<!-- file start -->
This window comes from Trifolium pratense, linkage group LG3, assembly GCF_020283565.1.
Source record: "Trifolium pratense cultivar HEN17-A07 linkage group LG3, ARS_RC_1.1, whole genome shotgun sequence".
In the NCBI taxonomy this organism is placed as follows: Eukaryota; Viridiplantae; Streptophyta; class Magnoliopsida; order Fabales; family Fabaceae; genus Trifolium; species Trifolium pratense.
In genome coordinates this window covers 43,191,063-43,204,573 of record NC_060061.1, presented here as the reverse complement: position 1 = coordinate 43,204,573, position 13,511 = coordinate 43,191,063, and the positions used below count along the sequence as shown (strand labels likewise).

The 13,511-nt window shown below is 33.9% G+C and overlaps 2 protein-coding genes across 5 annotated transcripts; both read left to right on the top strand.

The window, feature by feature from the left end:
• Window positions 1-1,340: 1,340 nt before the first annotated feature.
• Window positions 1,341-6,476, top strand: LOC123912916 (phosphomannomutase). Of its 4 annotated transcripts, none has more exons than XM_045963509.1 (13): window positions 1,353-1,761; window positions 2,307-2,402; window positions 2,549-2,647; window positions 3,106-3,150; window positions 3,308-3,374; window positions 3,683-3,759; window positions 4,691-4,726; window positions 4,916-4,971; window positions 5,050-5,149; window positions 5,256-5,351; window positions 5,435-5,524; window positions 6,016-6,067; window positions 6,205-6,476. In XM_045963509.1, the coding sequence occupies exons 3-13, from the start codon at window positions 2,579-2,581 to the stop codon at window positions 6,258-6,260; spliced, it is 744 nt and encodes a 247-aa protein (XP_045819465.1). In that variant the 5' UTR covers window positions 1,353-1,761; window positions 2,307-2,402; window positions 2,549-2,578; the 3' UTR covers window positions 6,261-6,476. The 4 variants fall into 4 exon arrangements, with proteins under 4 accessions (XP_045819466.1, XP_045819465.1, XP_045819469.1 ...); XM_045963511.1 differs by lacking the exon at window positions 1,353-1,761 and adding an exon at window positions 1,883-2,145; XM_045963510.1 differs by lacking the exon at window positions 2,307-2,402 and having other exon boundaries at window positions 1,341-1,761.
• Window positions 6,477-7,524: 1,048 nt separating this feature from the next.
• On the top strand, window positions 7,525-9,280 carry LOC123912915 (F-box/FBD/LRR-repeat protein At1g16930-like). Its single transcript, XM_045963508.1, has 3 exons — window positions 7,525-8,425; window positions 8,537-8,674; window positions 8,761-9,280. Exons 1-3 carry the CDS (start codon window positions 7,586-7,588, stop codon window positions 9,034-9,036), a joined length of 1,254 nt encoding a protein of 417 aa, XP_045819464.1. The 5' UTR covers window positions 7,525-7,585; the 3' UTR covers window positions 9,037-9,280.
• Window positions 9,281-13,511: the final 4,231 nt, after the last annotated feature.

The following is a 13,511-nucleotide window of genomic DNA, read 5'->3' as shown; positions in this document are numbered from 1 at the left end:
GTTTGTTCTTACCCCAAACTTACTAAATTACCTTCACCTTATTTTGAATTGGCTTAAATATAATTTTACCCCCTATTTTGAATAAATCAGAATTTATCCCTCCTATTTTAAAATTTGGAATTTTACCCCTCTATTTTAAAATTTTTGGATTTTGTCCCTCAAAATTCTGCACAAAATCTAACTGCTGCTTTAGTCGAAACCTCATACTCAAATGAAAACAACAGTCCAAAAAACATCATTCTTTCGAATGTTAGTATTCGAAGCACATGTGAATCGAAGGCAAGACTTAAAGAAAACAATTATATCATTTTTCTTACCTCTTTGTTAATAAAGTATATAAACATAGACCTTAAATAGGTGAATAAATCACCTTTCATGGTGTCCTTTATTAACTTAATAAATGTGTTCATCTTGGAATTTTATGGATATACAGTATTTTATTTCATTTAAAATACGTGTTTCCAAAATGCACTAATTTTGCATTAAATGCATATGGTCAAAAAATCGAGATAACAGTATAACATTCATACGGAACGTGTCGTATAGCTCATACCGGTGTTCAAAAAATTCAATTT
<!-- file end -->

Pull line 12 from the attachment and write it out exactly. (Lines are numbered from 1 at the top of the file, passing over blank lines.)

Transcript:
The following is a 13,511-nucleotide window of genomic DNA, read 5'->3' as shown; positions in this document are numbered from 1 at the left end: